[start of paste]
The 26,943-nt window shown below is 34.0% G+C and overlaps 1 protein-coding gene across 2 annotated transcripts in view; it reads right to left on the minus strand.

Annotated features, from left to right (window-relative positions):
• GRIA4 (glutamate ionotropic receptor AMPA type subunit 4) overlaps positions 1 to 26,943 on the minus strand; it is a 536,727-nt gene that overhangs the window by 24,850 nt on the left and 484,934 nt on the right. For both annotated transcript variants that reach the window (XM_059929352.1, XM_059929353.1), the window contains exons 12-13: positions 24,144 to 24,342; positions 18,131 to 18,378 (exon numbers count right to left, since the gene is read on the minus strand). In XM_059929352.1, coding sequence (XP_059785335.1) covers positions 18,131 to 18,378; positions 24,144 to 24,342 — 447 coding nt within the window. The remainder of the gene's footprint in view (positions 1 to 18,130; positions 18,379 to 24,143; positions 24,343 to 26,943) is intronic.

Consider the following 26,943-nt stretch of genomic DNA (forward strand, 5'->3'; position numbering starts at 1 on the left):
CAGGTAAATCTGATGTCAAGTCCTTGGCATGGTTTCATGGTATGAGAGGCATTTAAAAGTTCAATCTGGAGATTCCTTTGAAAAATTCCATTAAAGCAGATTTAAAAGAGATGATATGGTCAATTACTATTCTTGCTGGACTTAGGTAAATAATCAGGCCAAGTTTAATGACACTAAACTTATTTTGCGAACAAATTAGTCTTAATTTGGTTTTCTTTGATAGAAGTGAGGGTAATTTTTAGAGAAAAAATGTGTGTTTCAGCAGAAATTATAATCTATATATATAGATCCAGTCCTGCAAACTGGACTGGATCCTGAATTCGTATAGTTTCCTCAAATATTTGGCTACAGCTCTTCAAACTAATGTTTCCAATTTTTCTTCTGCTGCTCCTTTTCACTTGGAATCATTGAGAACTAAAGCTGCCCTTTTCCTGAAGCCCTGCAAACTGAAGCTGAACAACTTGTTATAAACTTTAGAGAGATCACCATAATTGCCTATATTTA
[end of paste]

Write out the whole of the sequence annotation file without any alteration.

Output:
The 26,943-nt window shown below is 34.0% G+C and overlaps 1 protein-coding gene across 2 annotated transcripts in view; it reads right to left on the minus strand.

Annotated features, from left to right (window-relative positions):
• GRIA4 (glutamate ionotropic receptor AMPA type subunit 4) overlaps positions 1 to 26,943 on the minus strand; it is a 536,727-nt gene that overhangs the window by 24,850 nt on the left and 484,934 nt on the right. For both annotated transcript variants that reach the window (XM_059929352.1, XM_059929353.1), the window contains exons 12-13: positions 24,144 to 24,342; positions 18,131 to 18,378 (exon numbers count right to left, since the gene is read on the minus strand). In XM_059929352.1, coding sequence (XP_059785335.1) covers positions 18,131 to 18,378; positions 24,144 to 24,342 — 447 coding nt within the window. The remainder of the gene's footprint in view (positions 1 to 18,130; positions 18,379 to 24,143; positions 24,343 to 26,943) is intronic.

Consider the following 26,943-nt stretch of genomic DNA (forward strand, 5'->3'; position numbering starts at 1 on the left):
CAGGTAAATCTGATGTCAAGTCCTTGGCATGGTTTCATGGTATGAGAGGCATTTAAAAGTTCAATCTGGAGATTCCTTTGAAAAATTCCATTAAAGCAGATTTAAAAGAGATGATATGGTCAATTACTATTCTTGCTGGACTTAGGTAAATAATCAGGCCAAGTTTAATGACACTAAACTTATTTTGCGAACAAATTAGTCTTAATTTGGTTTTCTTTGATAGAAGTGAGGGTAATTTTTAGAGAAAAAATGTGTGTTTCAGCAGAAATTATAATCTATATATATAGATCCAGTCCTGCAAACTGGACTGGATCCTGAATTCGTATAGTTTCCTCAAATATTTGGCTACAGCTCTTCAAACTAATGTTTCCAATTTTTCTTCTGCTGCTCCTTTTCACTTGGAATCATTGAGAACTAAAGCTGCCCTTTTCCTGAAGCCCTGCAAACTGAAGCTGAACAACTTGTTATAAACTTTAGAGAGATCACCATAATTGCCTATATTTA